The Facts About PMS

About a week or two before your period, you start to feel a little abnormal. You become very tired, your stomach hurts, and your mood fluctuates. This isn’t new to you, you are very aware of what is happening: Premenstrual Syndrome. Although the symptoms go away after menstrual bleeding starts, these couple of weeks can be rough for you. The symptoms of PMS may not be the same every month; some are worse than others. For some women, however, every month is a challenge.

Why Do I Get PMS?

The cause of varying PMS symptoms is not really known, but several factors may be considered. Your lifestyle could play a pivotal role in why you get it. If you drink caffeine, alcohol, eat unhealthy, salty food, you are likely at risk. The most logical cause is that your hormones change during the menstrual process. That could be causing many of the symptoms. PMS can be aggravated if you are someone who suffers from depression or stress.

Premenstrual Syndrome also occurs more often in certain women. Usually you are susceptible to PMS if you are between your 20’s and early 40’s. It could also be attributed to family history of mental illness. Having already had children could also be a factor.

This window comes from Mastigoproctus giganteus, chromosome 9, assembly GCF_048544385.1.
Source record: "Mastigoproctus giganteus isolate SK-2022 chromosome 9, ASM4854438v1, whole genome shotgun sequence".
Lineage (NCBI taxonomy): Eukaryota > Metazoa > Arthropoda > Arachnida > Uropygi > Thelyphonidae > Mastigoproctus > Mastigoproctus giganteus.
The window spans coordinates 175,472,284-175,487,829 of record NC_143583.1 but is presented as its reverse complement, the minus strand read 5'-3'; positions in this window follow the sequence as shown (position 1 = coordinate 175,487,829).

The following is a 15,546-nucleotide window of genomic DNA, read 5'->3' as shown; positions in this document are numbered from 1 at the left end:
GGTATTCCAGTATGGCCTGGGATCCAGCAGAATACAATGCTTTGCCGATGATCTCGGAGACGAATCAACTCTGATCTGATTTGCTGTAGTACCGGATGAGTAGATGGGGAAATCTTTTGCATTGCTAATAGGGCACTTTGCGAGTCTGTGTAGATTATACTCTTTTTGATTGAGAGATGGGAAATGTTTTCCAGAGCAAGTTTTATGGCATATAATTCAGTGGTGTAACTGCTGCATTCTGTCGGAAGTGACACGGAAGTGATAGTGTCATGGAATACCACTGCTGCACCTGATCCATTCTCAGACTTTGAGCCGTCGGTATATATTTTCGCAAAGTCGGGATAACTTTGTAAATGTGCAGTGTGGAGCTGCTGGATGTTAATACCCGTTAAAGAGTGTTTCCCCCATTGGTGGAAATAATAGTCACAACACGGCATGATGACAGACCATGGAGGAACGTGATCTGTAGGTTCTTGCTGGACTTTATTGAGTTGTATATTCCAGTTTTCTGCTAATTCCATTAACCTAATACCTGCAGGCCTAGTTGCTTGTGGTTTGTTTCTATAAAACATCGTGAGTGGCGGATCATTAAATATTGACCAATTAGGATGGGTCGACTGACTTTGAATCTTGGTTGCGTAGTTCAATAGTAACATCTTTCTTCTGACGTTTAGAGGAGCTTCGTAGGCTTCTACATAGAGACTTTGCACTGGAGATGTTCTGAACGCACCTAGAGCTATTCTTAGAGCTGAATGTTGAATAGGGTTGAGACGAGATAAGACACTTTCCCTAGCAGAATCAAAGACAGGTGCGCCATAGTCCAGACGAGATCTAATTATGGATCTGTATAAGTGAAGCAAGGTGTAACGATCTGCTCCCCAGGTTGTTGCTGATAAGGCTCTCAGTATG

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What Can My Gyno Do?

Your gynecologist can diagnose premenstrual syndrome. If you experience the same kind of symptoms every month, your doctor should be able to deliver a diagnosis pretty easily. However, some of your symptoms could be related to other medical conditions such as:

  • Depression
  • Chronic fatigue syndrome
  • Anxiety
  • Irritable bowel syndrome (IBS)
  • Menopause

Before diagnosing you with PMS, your doctor will want to rule out the above conditions.


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What Are the Common Symptoms of PMS?

If you are experiencing one or more of these signs, you very well may have PMS. They include:

  • Irritability and mood swings
  • Bloating, constipation, or diarrhea
  • Frequent headaches
  • Back, joint, or muscle pain
  • Odd food cravings
  • Swollen or tender breasts
  • Changes in appetite
  • Trouble concentrating

    Can PMS Be Treated?

    There isn’t a universal treatment for PMS. Really the best thing to do is examine your lifestyle and adapt in order to avoid the syndrome. Practice these healthy habits, and you might lessen your symptoms.

    • Get at least 8 hours of sleep a night
    • Drink plenty of water
    • Avoid sugar, caffeine, salt, alcohol, cigarettes
    • Get regular exercise
    • Begin a vitamin regimen of Vitamins D, B, E, Magnesium, Calcium, and Folic Acid

    Over the counter medication is available to relieve any pain associated with PMS. Ibuprofen and medications like Pamprin or Midol can alleviate headaches, cramps, breast tenderness, and back pains.

    Call us at Stony Brook Women’s Health to get more suggestions that are suited to you specifically. We are here for you and are happy to discuss any of your concerns with you.